Amazingly, the book’s author, James Ellroy, proved to be one of the biggest fans of the movie. According to him, Curtis Hanson (the director) did an amazing job of “maintaining the overall dramatic thrust.”
Bridget Jones’s Diary
Don’t be confused – Bridget Jones’s Diary wasn’t an actual diary. It was a fictional novel by Helen Fielding back, written back in 1999 in the form of diary entries. What is genius about the movie though is that you don’t really feel the diary entry format as much, and the drama and comedy are given room to breathe.
Due to Renee Zellweger’s great performance as Bridget, sequels to the originals also followed. Also, Colin Firth’s Mark was much more interesting than the book version.
Annie Proulx’s Brokeback Mountain certainly won a lot of awards upon its release. Her short story about two cowboys who became romantically involved was well received by many. However, there is no denying that Ang Lee’s 2005 retelling of the story gave the story a fantastic visualization.
He even won Best Director for it at the Academy Awards. But it was Jake Gyllenhaal and the late Heath Ledger’s performances that ended the argument that this movie is superior to the book.
There will never be another fictional character quite like Forrest Gump. In 1986, Winston Groom painted Gump as a big guy with a small mind who embarked on a truly epic life through 20th century America. In the film, Tom Hanks plays a smaller, more timid Gump, but undoubtedly a much more memorable version.
Robert Zemeckis’s Best Picture-winning film had it all – a great soundtrack, wonderful performances, and authenticity that harked back to some of the best and worst years of American history.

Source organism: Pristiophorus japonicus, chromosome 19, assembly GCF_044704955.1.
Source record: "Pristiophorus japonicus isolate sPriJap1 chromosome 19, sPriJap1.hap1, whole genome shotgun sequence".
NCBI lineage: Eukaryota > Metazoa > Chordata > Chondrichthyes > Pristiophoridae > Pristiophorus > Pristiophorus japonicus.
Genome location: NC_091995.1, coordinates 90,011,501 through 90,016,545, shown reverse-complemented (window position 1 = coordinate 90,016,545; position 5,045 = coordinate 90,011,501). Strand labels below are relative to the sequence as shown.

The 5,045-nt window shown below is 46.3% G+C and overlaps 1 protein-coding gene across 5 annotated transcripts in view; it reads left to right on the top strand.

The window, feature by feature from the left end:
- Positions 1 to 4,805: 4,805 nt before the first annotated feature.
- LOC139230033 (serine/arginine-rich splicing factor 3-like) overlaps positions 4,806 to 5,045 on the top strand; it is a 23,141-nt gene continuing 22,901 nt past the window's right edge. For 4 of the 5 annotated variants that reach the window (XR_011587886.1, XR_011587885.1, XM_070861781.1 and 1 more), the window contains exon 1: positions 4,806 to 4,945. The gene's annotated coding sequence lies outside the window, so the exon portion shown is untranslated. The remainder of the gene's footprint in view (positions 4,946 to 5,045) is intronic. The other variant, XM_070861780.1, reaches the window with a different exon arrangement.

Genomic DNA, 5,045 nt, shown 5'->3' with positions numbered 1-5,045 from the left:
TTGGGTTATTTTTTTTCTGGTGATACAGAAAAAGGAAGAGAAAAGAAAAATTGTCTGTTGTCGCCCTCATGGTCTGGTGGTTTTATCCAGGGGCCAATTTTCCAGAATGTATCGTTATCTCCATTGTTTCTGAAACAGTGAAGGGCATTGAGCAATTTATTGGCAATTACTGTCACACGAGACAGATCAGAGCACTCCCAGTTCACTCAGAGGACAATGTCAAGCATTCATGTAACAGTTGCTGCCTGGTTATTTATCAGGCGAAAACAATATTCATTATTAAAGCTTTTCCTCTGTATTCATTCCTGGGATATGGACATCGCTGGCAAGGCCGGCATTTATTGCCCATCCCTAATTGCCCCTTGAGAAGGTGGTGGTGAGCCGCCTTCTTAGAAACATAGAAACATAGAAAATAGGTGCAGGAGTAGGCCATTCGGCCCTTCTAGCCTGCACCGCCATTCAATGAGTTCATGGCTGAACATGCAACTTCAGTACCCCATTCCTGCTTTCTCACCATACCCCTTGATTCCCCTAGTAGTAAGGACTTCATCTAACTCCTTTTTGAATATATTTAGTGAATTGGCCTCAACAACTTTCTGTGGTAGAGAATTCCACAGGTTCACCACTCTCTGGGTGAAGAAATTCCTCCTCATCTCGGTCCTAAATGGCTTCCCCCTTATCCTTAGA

When you are dealing with subject matter as tragic as the Holocaust, it’s virtually impossible to make light of it. And yet, Taika Waititi managed to pull a rabbit out of the hat with his adaptation of the story Caging Skies – Jojo Rabbit, specifically!
While the original book is very bleak and doesn’t really give the reader much to chew on in terms of levity, the film Jojo Rabbit is funny and charming in large parts, and somehow works. It was even Academy-Award nominated.
All About Eve
Many don’t know that Hollywood classic All About Eve was actually based on Mary Orr’s short story “The Wisdom of Eve,” which first showed up in Cosmopolitan back in 1946.
While this little piece of fiction was OK at the time, the film adaptation catapulted the story into the public consciousness, and also won Best Picture at the Academy Awards. Joseph L. Mankiewicz created an unforgettable film, starring the likes of Bettie Davis and Anne Baxter.
Children of Men
The premise of PD James’s The Children of Men is enough to leave one thinking all night long. Imagine a world where all women have become infertile and no baby has been born in decades.
What made the 2006 movie amazing though is that it amplified the dystopian qualities of the novel, creating a true sense of dread and jeopardy. Alfonso Cuaron gave the film stunning visuals and brought out a great lead performance in Clive Owen. James even claimed to be “so proud to be associated” with the film.
There is no denying that Nicholas Sparks has a knack for tragic love stories. His millions of sold copies of The Notebook are enough proof of that. But many would agree that the 2004 film adaptation starring Ryan Gosling and Rachel McAdams is even better than the novel.
All the topics of family drama, war, and love are brought to the forefront in Nick Cassavetes’ classic. Many thought that Rachel McAdams made the film version of the character much better.